April 28, 2020
The third edition of international standard ISO 14971 (Medical devices—application of risk management to medical devices) is now available. This third version, dated December 2019, cancels and replaces the second edition (ISO 14971:2007). There are a number of changes, some of which relate directly to usability. ISO 14971:2019 is recognized by the FDA as a consensus standard for risk management and is acceptable for submissions. Likewise in Europe, manufacturers seeking to comply with the Medical Devices Regulations (MDR) will need to transition to this new version of the standard when planning their risk management activities.
Three changes from the second edition to the 2019 version that caught my eye are:
- Increased emphasis on defining the benefit and state of the art of the device as it pertains to residual risk.
- A new definition of reasonably foreseeable misuse, noting the importance of understanding the context of such use when considering if a device can be used safely.
- Increased focus on gathering post-production feedback from users; note that the MDR also requires enhanced post-market activities.
“Benefit” is defined in the new ISO 14971 standard as:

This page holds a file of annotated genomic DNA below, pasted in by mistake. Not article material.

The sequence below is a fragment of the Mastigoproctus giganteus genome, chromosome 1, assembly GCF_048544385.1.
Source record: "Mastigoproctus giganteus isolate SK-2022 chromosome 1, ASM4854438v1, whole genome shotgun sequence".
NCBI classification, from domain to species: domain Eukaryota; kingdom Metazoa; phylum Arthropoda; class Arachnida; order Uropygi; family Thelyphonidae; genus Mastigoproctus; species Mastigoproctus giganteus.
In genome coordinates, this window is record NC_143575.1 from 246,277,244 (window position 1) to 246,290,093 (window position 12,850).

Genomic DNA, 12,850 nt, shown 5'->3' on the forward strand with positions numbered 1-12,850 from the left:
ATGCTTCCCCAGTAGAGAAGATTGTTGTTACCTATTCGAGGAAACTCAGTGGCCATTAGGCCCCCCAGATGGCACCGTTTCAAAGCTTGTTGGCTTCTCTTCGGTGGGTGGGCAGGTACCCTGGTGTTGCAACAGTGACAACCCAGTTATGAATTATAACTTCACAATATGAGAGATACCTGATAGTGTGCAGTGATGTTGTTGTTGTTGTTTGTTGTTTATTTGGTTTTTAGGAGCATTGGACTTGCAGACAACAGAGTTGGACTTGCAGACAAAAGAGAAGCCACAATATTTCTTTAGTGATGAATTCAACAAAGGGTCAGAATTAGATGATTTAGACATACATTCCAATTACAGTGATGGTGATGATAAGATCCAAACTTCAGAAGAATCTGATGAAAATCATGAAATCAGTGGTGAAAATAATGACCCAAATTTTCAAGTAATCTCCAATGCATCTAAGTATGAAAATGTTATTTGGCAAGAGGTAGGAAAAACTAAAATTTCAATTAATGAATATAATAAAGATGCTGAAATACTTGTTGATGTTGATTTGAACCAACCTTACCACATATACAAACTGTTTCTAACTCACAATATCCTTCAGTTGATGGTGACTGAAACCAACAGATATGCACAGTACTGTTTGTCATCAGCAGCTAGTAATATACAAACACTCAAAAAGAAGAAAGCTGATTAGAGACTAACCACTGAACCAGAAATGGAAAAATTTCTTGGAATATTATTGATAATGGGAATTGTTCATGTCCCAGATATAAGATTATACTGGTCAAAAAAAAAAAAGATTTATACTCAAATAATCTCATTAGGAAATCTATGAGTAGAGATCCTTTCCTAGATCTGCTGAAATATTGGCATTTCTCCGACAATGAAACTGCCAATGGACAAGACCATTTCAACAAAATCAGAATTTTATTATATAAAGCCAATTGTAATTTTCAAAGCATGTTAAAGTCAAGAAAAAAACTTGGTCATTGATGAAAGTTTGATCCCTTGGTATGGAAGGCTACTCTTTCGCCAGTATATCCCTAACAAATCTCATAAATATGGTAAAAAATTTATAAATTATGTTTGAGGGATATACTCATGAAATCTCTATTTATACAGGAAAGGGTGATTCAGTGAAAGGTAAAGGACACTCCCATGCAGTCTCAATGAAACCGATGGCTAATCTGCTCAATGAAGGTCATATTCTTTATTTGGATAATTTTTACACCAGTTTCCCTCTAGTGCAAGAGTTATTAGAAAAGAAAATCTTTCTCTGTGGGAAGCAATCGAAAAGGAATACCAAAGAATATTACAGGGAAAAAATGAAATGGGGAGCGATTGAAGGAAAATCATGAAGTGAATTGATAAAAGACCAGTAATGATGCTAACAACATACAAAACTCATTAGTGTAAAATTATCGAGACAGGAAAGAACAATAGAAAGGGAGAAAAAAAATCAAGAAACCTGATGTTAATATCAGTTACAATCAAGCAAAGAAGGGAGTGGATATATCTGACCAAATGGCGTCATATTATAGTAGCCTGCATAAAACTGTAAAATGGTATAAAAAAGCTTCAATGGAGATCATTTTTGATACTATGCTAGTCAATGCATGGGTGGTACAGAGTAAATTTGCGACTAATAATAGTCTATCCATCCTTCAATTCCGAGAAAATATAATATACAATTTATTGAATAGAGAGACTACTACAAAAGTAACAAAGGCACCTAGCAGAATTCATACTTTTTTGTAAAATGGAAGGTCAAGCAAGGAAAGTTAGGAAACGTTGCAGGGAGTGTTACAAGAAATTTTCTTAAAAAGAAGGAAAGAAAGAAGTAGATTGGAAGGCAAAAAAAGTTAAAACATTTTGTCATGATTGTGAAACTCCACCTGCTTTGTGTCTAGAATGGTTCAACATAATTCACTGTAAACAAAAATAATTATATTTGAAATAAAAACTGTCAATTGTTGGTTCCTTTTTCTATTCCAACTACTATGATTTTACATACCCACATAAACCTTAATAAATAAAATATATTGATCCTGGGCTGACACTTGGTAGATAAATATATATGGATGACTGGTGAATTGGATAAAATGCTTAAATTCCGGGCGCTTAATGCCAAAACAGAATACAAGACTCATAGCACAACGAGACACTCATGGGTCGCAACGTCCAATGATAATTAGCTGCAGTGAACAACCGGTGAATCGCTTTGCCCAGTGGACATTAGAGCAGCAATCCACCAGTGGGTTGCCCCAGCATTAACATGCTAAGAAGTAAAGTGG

Positive impact or desirable outcome of the use of a medical device on the health of an individual, or a positive impact on patient management or public health (§3.2)
Manufacturers are reminded that they should understand the benefits of their device. This may involve reviewing clinical data, conducting a literature review, or interviewing health care providers and patients in order to properly understand the clinical, financial, and/or perceived benefits of the device. These benefits should then be considered when determining whether or not risks are acceptable.
We know that usability engineering (UE) can improve user satisfaction through enhanced ease of use. User satisfaction is a benefit to the user in terms of increased satisfaction. User satisfaction can also improve compliance and hence treatment outcomes—a benefit to healthcare systems. The implication for manufacturers is that they should gather data on user satisfaction during their UE testing program and consider it as part of a benefit-risk ratio and residual risk.
State of the art
“State of the art” is defined in the new standard as:
…developed stage of technical capability at a given time as regards products, processes and services, based on the relevant consolidated findings of science, technology and experience (§3.28)
State of the art embodies what is currently and generally accepted as good practice in technology and medicine. It is not necessarily what is most technologically advanced. State of the art can include published data specific to the application of the medical device under development, the availability of alternative methods, or other similar devices on the market.
Manufacturers should also show that their medical device development has incorporated state-of-the-art processes when considering its suitability for placement on the market. Two such approaches for UE include: